Our musical adaptation of Twelfth Night cast includes a 60-strong Community Chorus of non-professional performers from across our local boroughs of Southwark and Lambeth.
Kaleya Baxe, who is currently on placement with our Taking Part team has been meeting with some of the Community Chorus in order to find out more about this fascinating, talented and diverse group of performers.
Our work with young people and our local communities is a major part of our artistic life. At a deep level, it complements and enhances each of the shows we produce.
Our Taking Part team engage with over 15,000 people a year. We offer young people and our neighbours free tickets to all our shows. We also run a wide range of projects, from skills based workshops to a chance to perform on one of our stages.
Take a look at our website to find out more about Taking Part and how you can get involved.
One day after I’d retired I was going round the back of the Young Vic and I saw all these children so I went and stood in the doorway to see what they were doing- I have an awfully curious mind unfortunately. Suddenly, a man came out and counted me in with them! So I followed them into a room with a piano and he asked us to sing but unfortunately I couldn’t remember all the words. So I thought, Ella Fitzgerald didn’t use words, here we go: da ba da dip da ba baa da ba! I went home laughing the whole way. Then the next morning they called and said, you’re going to join us, aren’t you? And I thought, what have I done?! But I found myself in a most beautiful production and have been in many ever since.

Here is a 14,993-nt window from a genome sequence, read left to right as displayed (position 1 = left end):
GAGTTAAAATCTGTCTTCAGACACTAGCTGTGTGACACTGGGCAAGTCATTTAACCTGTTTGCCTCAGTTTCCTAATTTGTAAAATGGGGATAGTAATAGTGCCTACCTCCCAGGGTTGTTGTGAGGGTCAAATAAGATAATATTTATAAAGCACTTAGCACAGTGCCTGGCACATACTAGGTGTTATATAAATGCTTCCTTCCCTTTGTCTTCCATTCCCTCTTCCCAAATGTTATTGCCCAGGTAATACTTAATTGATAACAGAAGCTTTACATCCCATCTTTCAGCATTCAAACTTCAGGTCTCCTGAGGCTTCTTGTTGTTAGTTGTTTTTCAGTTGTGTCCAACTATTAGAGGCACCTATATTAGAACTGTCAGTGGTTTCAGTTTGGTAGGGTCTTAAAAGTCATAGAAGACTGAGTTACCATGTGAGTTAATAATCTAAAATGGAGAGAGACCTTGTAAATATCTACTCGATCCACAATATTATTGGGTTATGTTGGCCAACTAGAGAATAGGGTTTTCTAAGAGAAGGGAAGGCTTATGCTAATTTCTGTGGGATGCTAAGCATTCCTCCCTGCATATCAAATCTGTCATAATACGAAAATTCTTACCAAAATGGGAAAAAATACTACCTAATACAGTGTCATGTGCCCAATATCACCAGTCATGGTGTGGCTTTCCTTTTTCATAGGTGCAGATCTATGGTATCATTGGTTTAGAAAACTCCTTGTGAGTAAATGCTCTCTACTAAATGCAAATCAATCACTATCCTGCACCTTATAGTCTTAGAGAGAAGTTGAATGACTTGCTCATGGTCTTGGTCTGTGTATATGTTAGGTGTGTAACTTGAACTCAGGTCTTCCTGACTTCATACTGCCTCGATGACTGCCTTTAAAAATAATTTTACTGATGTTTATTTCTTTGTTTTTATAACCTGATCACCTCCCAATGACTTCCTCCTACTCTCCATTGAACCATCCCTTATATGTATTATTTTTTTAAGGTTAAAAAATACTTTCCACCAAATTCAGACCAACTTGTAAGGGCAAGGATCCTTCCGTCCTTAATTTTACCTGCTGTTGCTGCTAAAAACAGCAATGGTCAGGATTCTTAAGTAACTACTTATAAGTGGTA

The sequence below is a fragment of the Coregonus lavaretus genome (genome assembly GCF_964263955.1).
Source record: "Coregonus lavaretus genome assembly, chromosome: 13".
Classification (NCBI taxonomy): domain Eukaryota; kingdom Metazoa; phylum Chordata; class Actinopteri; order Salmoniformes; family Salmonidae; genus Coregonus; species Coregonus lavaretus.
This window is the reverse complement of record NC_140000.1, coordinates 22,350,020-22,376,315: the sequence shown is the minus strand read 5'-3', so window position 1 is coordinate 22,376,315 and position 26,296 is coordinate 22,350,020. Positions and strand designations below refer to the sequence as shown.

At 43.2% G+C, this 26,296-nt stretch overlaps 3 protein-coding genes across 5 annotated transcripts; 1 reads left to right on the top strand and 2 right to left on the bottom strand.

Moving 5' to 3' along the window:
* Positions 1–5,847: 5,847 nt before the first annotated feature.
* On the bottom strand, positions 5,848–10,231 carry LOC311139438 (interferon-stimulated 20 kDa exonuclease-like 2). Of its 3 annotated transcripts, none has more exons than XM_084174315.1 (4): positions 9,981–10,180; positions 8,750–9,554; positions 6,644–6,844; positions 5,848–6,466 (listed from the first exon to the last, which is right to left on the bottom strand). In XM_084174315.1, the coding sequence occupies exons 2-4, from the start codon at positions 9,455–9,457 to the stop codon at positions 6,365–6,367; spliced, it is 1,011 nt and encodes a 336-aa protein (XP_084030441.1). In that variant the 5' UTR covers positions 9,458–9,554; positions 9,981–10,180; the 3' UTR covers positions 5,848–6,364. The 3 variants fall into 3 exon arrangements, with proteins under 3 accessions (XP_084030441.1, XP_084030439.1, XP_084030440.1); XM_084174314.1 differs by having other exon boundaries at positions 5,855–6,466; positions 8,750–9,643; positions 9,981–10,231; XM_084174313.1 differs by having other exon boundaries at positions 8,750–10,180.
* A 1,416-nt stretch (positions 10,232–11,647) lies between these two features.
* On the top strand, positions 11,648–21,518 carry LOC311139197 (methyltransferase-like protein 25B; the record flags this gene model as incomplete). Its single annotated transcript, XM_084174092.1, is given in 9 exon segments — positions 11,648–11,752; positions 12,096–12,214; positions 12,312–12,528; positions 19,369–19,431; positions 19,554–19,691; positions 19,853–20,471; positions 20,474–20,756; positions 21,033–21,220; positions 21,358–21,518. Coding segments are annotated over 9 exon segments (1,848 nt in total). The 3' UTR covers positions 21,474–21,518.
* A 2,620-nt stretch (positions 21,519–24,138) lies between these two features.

I got involved in the Young Vic originally through work ’cause I worked in drug, alcohol and mental health. I signed up through my work so that I could support clients to come and take part in workshops and watch some of the plays cause a lot of people had never been to the theatre before. It’s been a real confidence boost particularly this year where I lost quite a bit of confidence in my previous job so doing Twelfth Night has kind of boosted me up a little bit cause I felt like I couldn’t really do anything and I was a bit useless, I’m just gonna sit at home and cry. But now I got involved with this and I thought actually, I’m not useless and I can do things and it’s just kind of pushed me forward. I also got a job interview and I got the job because I felt more confident so, yeah I think this experience at this time has been really good.